by: Ilya Vedrashko
When the word about Andrew Keen's "The Cult of the Amateur" first got out last winter, I was hopeful. Finally, I thought, we'd have an informed and comprehensive antidote to the poisonous hype around all things two point oh: all those conversationalist wise crowds of long-tailed lonelygirls-15 blogging their ride on the participatory cluetrain.
This book was supposed to be a cold but refreshing shower on the parade of the new irrational exuberance. I picked it up in an airport bookstore last week hoping for a pleasant flight across the Atlantic.
Mr. Keen has built the book on the premise that the newly gained easy access to content production and distribution technology has enabled the unwashed masses of amateurs to populate the web with worthless drivel that is drowning out the professional culture makers — the artists, the music labels, the publishers, the newspapers, the retail stores.
This sentiment, of course, is not uncommon, is not without its merit, and definitely deserves attention. It would even make a good book, as perhaps it one day will. But that good book isn't Mr. Keen's.
Instead, Mr. Keen's book is one of bizarre inconsistencies, of self-righteous cliches, of stretched or omitted facts, and of shrill Ann Coulteresque diatribes that are entertaining in their boldness but quickly become boring in their monotony.
It must be unnerving for the author who rails against amateur critics to have his book trashed on a blog without any lit-crit credentials, but it is equally puzzling to hear about "blogging monkeys" from someone who promotes the same book on a dedicated blog of his own.
Mr. Keen has a lot to say against the culture that encourages mash-ups of others' content, taken for free, at the expense of original production. Yet The Cult of the Amateur is just that — a mash-up of assorted articles and freely available research peppered with opinionated prose that is very blog-like in the very sense that Mr. Keen is criticizing.
Then there are facts and their conspicuous absence. Mr. Keen's multi-page rant against Wikipedia fails to mention Nature's study that showed Wikipedia and Britannica being roughly of the same accuracy, or that that the number of Wikipedia's entries was 8.5 times greater than Britannica's in 2005. Mr. Keen observes that on the day of Anna Nicole's Smith's death, "her Wikipedia page was flooded with conflicting, speculative versions of the cause of death" and cites this example to argue that Wikipedia is inherently untrustworthy. He doesn't mention, however, that that particular article, just as all others on developing events, featured a big disclaimer on the top of the page warning the readers of potential inaccuracies.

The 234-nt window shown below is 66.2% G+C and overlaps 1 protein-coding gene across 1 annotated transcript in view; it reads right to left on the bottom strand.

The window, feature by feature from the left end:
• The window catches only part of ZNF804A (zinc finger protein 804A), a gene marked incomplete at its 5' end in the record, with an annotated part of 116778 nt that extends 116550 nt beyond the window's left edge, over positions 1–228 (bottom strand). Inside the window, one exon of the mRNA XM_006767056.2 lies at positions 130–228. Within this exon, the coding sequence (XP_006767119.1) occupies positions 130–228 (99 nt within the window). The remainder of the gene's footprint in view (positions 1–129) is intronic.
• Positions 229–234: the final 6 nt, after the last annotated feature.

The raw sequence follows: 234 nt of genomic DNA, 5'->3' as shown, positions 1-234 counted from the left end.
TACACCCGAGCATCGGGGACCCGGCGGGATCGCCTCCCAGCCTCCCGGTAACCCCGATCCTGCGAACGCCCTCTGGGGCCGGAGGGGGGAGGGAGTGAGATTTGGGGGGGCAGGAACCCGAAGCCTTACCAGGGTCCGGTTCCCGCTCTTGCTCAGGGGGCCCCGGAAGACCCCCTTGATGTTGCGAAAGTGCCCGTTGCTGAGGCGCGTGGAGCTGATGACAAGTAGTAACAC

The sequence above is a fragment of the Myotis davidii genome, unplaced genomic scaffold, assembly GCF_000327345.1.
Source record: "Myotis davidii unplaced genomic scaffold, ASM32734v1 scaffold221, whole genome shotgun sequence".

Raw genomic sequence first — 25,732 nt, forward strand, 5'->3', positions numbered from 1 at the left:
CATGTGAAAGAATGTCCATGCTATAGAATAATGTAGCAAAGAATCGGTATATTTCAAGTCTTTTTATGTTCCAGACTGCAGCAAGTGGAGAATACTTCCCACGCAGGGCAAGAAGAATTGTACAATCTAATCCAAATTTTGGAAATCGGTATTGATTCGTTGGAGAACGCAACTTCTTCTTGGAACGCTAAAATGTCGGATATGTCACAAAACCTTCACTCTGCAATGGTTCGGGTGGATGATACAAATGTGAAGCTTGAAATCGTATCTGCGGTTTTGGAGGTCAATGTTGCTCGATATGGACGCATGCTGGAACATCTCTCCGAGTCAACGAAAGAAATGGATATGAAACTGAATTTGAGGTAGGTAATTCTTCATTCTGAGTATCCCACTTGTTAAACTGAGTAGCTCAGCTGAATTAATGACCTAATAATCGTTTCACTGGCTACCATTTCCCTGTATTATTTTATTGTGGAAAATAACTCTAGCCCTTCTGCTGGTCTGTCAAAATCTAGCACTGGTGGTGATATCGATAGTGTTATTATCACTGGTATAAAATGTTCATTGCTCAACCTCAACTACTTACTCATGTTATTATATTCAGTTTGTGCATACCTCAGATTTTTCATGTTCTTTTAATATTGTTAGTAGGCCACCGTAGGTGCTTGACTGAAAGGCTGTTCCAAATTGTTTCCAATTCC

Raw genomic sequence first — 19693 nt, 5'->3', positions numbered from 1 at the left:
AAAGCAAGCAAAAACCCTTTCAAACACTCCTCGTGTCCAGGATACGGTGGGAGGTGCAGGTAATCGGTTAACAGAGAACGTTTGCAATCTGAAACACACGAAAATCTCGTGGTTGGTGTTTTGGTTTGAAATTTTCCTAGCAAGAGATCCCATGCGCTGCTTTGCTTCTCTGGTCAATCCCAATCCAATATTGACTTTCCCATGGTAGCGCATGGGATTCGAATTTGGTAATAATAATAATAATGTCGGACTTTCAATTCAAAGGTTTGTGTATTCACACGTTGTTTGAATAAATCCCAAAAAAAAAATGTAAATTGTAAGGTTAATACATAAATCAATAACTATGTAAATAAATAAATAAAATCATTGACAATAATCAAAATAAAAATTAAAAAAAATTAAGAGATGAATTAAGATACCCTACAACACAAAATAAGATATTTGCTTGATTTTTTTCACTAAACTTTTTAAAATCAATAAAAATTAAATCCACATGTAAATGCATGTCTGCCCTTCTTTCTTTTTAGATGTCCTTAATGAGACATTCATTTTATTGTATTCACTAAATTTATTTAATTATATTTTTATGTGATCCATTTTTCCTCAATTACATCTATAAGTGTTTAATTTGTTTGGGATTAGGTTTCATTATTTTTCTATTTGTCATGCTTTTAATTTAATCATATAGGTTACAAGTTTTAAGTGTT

Mr. Keen also doesn't mention that those very changes in the Wikipedia article were based on the media reports that had been supposedly done by professional journalists who, in Mr. Keen's words, "acquire their craft through education, through experience of reporting and editing the news under the careful eye of other professionals" and are thus superior to citizen journalists.
The whole argument about professional journalists and content makers, and the vetting process, and established gatekeepers very quickly deteriorates into a traffic jam of a guilt trip. The reader is supposed to feel bad about the "painful layoffs" at Britannica, about how when a free Craigslist ad is posted, a dollar is taken away from some poor newspaper's budget, how the movie industry is struggling (domestic box-office in 2006 was up 5.5% from the previous year), how the music industry is dying (judging by the RIAA's numbers).
And blogging? Blogging is for losers, Mr. Keen argues. Bloggers are ego-driven maniacs (a statement not entirely inaccurate) who don't create any value, spread rumors, and are one-sided in their commentary. And no, the old media are not like that at all. Oh, and bloggers don't make any money. Mr. Keen cites Guy Kawasaki who apparently had made a measly $3550 of ad revenue in 2006 off his otherwise very popular blog.
Guy, if you would like to double your ad revenue in a month, ask me how.